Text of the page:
"We think the risk to consumers at this point is remote," said Deborah Autor, director of FDA's drug compliance office, on a call with reporters.
The FDA report, which was posted online, lists more than 20 manufacturing problems found at the McNeil Consumer Healthcare plant in Fort Washington, Pa., where the formulas were produced. The recalled products include children and infant formulations of Tylenol, Motrin, Zyrtec and Benadryl.
FDA inspectors visited the plant in mid-April and wrapped up their inspection Friday. J&J issued its "voluntary" recall later that night.
Among other problems, FDA inspectors said the company did not have laboratory facilities to test drug ingredients and failed to follow up on customer complaints.
J&J did not investigate more than 46 complaints received in the last year about "black or dark specks" found in Tylenol products, according to the FDA's report.
In a statement Tuesday, J&J called the problems discovered by the FDA "unacceptable to us, and not indicative of how McNeil Consumer Healthcare intends to operate." The company said production at the Fort Washington plant won't resume until corrective measures have been put in place.
The FDA reiterated that serious medical problems with the products are unlikely, but advised consumers to stop using the medicine as a precaution. Parents are instructed to use generic alternatives to the Tylenol products.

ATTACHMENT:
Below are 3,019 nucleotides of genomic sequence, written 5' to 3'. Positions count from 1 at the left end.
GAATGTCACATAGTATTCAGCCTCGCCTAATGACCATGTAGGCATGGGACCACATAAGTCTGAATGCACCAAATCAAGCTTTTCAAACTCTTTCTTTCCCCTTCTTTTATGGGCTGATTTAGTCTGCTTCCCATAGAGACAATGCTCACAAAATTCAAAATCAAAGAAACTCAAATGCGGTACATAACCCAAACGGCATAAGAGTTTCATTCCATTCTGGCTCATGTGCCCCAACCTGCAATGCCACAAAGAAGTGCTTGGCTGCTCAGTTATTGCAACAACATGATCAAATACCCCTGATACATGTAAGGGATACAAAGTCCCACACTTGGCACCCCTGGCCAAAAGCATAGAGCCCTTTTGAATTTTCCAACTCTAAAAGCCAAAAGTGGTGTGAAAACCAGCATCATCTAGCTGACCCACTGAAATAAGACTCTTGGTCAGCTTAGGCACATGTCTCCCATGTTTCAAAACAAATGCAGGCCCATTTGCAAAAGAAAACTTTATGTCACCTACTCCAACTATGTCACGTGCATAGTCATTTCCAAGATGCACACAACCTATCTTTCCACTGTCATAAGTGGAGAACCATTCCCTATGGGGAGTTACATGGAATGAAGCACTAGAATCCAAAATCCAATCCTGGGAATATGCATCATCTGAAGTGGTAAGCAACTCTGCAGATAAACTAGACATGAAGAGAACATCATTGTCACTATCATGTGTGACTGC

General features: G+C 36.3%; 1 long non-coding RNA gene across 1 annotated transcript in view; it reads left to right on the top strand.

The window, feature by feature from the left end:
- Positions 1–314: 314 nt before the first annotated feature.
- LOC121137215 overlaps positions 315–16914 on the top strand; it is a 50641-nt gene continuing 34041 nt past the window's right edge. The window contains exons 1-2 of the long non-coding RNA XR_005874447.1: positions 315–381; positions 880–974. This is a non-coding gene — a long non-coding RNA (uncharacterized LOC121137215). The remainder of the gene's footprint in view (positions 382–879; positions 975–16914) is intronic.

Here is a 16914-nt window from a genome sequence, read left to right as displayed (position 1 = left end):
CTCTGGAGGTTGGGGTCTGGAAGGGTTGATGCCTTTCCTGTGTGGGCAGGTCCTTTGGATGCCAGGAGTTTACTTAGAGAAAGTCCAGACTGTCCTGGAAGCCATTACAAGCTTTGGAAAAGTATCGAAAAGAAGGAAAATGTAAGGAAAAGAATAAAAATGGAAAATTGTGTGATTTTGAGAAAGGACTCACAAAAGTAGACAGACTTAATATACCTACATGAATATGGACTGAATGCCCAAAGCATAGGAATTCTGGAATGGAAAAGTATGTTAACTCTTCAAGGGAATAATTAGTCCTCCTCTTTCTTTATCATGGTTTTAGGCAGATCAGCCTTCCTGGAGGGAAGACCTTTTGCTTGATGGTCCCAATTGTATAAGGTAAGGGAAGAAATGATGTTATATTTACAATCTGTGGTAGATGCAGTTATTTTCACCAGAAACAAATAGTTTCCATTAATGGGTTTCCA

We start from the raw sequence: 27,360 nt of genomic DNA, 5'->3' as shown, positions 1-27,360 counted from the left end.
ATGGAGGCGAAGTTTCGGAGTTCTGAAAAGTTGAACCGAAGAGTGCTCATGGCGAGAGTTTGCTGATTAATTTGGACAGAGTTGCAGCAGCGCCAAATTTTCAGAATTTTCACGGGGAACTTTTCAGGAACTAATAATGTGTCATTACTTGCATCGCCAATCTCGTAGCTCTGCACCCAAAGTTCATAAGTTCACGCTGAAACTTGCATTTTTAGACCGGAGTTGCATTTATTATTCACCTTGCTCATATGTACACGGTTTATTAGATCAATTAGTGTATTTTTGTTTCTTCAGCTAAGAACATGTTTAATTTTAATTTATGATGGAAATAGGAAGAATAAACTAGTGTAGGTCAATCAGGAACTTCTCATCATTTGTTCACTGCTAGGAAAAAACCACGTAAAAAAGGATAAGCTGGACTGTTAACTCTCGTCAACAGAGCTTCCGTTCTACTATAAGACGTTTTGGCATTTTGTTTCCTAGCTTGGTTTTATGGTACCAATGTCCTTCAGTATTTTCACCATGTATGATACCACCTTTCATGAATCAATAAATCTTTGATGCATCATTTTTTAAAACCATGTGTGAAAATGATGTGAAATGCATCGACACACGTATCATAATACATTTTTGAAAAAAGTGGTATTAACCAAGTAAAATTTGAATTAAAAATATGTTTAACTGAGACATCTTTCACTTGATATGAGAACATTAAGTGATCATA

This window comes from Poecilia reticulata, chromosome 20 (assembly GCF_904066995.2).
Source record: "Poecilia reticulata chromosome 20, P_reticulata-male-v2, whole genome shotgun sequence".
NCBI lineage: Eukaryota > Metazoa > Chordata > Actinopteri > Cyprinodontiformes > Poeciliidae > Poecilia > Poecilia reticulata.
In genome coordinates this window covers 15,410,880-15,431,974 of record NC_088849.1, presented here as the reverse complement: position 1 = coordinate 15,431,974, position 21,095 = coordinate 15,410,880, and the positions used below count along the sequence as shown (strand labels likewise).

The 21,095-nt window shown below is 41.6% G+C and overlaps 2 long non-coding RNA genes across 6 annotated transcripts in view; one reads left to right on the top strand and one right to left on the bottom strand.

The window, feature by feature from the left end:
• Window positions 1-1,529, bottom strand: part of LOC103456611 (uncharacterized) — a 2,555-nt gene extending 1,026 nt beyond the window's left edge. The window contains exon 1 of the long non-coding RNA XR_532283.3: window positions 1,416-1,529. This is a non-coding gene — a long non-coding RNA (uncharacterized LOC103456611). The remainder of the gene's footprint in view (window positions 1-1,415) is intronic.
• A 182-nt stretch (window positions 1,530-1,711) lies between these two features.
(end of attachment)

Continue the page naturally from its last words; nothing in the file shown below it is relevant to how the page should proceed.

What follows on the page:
J&J's McNeil Consumer Healthcare unit has said some of the recalled medicines may have a higher concentration of the active ingredient than listed on the bottle. Others may contain particles, while still others may contain inactive ingredients that do not meet testing requirements.
Friday's sweeping recall, which involved products sold in the U.S. and 11 other countries, is the latest quality issue to taint J&J's over-the-counter medicine franchise. In January, the company recalled a line of adult Tylenol pain relievers due to complaints of a moldy smell associated with wooden pallets used to transport the drugs.
FDA leadership told reporters Tuesday that they first met with J&J in February to discuss manufacturing problems identified in a warning letter about another J&J plant. The agency decided to step up inspections of the company's facilities based on those problems.
"That warning letter brought us to point where we thought it was necessary to sit down with management and discuss our concerns," Autor said.